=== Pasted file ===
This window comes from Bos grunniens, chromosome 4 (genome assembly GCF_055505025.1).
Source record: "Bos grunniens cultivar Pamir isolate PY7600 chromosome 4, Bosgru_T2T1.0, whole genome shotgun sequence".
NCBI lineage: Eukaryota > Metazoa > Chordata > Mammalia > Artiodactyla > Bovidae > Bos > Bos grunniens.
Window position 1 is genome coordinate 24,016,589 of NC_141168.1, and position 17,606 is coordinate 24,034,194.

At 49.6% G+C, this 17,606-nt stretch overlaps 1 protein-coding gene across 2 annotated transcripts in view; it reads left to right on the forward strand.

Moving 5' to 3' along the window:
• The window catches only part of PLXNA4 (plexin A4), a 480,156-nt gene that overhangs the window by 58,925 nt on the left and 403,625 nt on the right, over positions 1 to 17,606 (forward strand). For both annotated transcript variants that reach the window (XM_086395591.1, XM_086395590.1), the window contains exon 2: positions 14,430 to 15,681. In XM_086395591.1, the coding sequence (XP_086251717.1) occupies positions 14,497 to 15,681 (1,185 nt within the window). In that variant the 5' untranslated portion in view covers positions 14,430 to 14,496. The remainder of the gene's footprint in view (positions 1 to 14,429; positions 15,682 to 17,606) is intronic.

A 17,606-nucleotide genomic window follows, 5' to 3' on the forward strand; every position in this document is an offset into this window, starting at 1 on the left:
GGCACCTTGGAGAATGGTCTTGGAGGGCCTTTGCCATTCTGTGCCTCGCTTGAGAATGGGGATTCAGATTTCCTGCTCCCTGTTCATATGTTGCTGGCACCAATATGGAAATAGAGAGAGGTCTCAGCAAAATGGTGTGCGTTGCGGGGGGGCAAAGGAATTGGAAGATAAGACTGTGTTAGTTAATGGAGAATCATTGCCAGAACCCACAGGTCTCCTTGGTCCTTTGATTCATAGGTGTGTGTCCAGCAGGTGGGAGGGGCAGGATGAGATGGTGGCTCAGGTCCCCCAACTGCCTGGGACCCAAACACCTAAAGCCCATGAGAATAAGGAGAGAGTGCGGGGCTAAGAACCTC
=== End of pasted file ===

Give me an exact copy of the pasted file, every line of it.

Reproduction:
This window comes from Bos grunniens, chromosome 4 (genome assembly GCF_055505025.1).
Source record: "Bos grunniens cultivar Pamir isolate PY7600 chromosome 4, Bosgru_T2T1.0, whole genome shotgun sequence".
NCBI lineage: Eukaryota > Metazoa > Chordata > Mammalia > Artiodactyla > Bovidae > Bos > Bos grunniens.
Window position 1 is genome coordinate 24,016,589 of NC_141168.1, and position 17,606 is coordinate 24,034,194.

At 49.6% G+C, this 17,606-nt stretch overlaps 1 protein-coding gene across 2 annotated transcripts in view; it reads left to right on the forward strand.

Moving 5' to 3' along the window:
• The window catches only part of PLXNA4 (plexin A4), a 480,156-nt gene that overhangs the window by 58,925 nt on the left and 403,625 nt on the right, over positions 1 to 17,606 (forward strand). For both annotated transcript variants that reach the window (XM_086395591.1, XM_086395590.1), the window contains exon 2: positions 14,430 to 15,681. In XM_086395591.1, the coding sequence (XP_086251717.1) occupies positions 14,497 to 15,681 (1,185 nt within the window). In that variant the 5' untranslated portion in view covers positions 14,430 to 14,496. The remainder of the gene's footprint in view (positions 1 to 14,429; positions 15,682 to 17,606) is intronic.

A 17,606-nucleotide genomic window follows, 5' to 3' on the forward strand; every position in this document is an offset into this window, starting at 1 on the left:
GGCACCTTGGAGAATGGTCTTGGAGGGCCTTTGCCATTCTGTGCCTCGCTTGAGAATGGGGATTCAGATTTCCTGCTCCCTGTTCATATGTTGCTGGCACCAATATGGAAATAGAGAGAGGTCTCAGCAAAATGGTGTGCGTTGCGGGGGGGCAAAGGAATTGGAAGATAAGACTGTGTTAGTTAATGGAGAATCATTGCCAGAACCCACAGGTCTCCTTGGTCCTTTGATTCATAGGTGTGTGTCCAGCAGGTGGGAGGGGCAGGATGAGATGGTGGCTCAGGTCCCCCAACTGCCTGGGACCCAAACACCTAAAGCCCATGAGAATAAGGAGAGAGTGCGGGGCTAAGAACCTC